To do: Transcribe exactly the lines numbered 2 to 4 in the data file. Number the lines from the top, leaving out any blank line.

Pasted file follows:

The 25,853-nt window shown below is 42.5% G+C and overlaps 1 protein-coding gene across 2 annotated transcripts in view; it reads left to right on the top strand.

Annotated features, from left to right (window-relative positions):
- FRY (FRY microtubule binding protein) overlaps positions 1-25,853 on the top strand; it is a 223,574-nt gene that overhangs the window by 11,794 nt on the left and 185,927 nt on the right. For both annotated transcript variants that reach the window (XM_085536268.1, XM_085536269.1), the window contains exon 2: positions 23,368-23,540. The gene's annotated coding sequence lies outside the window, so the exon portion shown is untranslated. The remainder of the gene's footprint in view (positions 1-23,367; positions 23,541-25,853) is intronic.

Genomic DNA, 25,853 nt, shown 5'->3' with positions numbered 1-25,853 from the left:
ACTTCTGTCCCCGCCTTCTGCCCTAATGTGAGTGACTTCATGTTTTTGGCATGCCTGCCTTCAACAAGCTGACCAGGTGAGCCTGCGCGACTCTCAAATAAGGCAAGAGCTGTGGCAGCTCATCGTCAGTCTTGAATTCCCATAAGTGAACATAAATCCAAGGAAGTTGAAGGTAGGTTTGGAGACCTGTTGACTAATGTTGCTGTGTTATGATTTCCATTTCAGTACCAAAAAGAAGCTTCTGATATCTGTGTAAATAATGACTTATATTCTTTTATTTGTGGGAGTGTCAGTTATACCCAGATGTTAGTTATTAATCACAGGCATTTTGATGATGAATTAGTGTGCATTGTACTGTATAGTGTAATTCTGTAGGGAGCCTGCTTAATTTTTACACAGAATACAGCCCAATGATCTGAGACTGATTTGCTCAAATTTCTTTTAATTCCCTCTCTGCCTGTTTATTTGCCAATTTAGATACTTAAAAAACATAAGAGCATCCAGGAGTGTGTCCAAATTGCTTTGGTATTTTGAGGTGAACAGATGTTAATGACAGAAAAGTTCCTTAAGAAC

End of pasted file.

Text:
Annotated features, from left to right (window-relative positions):
- FRY (FRY microtubule binding protein) overlaps positions 1-25,853 on the top strand; it is a 223,574-nt gene that overhangs the window by 11,794 nt on the left and 185,927 nt on the right. For both annotated transcript variants that reach the window (XM_085536268.1, XM_085536269.1), the window contains exon 2: positions 23,368-23,540. The gene's annotated coding sequence lies outside the window, so the exon portion shown is untranslated. The remainder of the gene's footprint in view (positions 1-23,367; positions 23,541-25,853) is intronic.

Genomic DNA, 25,853 nt, shown 5'->3' with positions numbered 1-25,853 from the left: